I’m at a point in my life where I have absolutely no idea what to do next. I graduated from college two years ago and, even with all I think I’ve accomplished over that time, I sometimes feel like I’m walking in circles. Like I’m a turtle stuck in a mound of sand desperately trying to get back to the ocean.
That’s why Laggies appealed to me. It’s a type of film that’s been done many times in the past, but the cast of well placed actors helps anchor the film in a loose, humorous reality. Although it’s not a complete reveal, it’s a nice window into the millennial pause.
Laggies is the story of Megan (Keira Knightley), a 28 year old post-graduate who’s stuck in a self-inflicted rut as she chooses to work for her father spinning arrow signs rather than pursue a career utilizing her degree. After seeing her friends mature, get married, and have kids, Megan begins to question her position in life. After a series of shocking events (her father cheats on her mother, hey long boyfriend proposes), Megan panics and runs away. Becoming fast friends with 16 year old, Annika (Chloe Grace Moretz) and her father Craig (Sam Rockwell), Megan takes a week to re-evaluate her life.
Laggies is a quiet slice of life film amongst the big releases, and it uses that to its advantage. Both the best and worst thing about it is there are practically no consequences for any character involved. Although Laggies’ story eventually strikes a fine balance between inconsequential and world bearingly massive, it does take a bit to get there. I have no idea if the pace of the film intentionally halts Megan’s development as a character, but it’s definitely a nice touch. It’s just when the film revels so much in this lackadaisical pace, you realize how little anything in the film matters.
To follow up this feeling, the world is draped in a fine grey. The colors of Megan’s world are drab, and the rest of the setting is given a grey hue. But while that’s good for setting the stagnant tone of the film, it’s one of the many things that demonstrate how little things change. Sure not every film needs to be a grand evolution of character, but it’s certainly missed when Laggies emphasizes that lack of change. But in a weird way, it all makes sense. Megan is caught in the millennial pause. That weird phase in the current generation’s life where all the options available lead to a directionless treading of water. You’re given complete freedom to choose your path in life, and given a bevy of routes to get there, but are overwhelmed at the possibilities those choices represent. The unfortunate thing about this reflection is, it leads to completely polarizing characters.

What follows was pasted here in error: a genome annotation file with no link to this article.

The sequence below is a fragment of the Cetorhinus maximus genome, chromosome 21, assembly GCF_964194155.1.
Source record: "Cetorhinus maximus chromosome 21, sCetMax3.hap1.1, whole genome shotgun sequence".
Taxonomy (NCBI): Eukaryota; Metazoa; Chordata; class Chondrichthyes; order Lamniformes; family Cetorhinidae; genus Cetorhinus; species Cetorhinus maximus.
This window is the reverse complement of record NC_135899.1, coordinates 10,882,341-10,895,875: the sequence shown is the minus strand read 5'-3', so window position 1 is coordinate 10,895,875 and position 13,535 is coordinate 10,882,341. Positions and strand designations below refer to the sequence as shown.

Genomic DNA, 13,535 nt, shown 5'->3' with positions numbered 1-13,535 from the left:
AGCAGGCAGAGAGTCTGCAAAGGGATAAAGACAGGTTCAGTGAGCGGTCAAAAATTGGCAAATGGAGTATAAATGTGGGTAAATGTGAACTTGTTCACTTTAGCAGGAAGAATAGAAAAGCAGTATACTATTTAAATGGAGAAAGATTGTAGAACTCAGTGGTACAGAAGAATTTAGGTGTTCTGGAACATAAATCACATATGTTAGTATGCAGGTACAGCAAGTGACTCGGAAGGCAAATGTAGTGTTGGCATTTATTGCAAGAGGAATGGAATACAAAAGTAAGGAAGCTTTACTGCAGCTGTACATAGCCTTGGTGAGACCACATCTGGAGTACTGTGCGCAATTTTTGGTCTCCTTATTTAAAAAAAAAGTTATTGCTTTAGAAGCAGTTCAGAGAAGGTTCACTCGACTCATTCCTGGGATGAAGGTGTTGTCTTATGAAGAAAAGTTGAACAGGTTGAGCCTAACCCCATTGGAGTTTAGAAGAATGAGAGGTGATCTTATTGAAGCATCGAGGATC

It’s entirely possible to dislike every character in Laggies despite their well rounded performances. When dissected at a surface level, you get upper class white folks who are generally complaining they’ve become complacent in their successes. The overall question of Megan’s future doesn’t really make any sense when you see how well off she is. She’s got a Master’s degree and a boyfriend who loves her, but she’s just being pushed around by other people’s desires. Her friends want her to settle because they’re all maturing in adulthood, and her parents want her to move on because they’re in a broken marriage. It’s kind of like Megan’s just living her life at a slower pace, and the fact that others want to break it up to conform to their sense of stability (which only seems to produce unhappiness) is definitely a turn off. You end of siding with Megan, the one who’s supposed to be going through this revelatory change, when she decides to just escape from all of that.
Now all of this makes sense with the ending. I can’t talk about it with too much detail, but I can say I appreciate it’s bleak and blunt attitude toward the world. While the tone chickens out toward the end (and there is a bit of happiness to be found), the majority of the film is delightful as you watch broken and unlikeable people scatter about and find each other. That probably sounds like a condemnation for Laggies, but no way. It’s got a great cast that works well with one another (with Sam Rockwell stealing the show), it’s concise but slow at first, and it’s quite thought provoking.
Laggies is a poignant film with a message that doesn’t quite hit home until long after the film’s over. It’s the kind of movie where you’ll watch and much later exclaim, “Oh, so that’s what it was about!”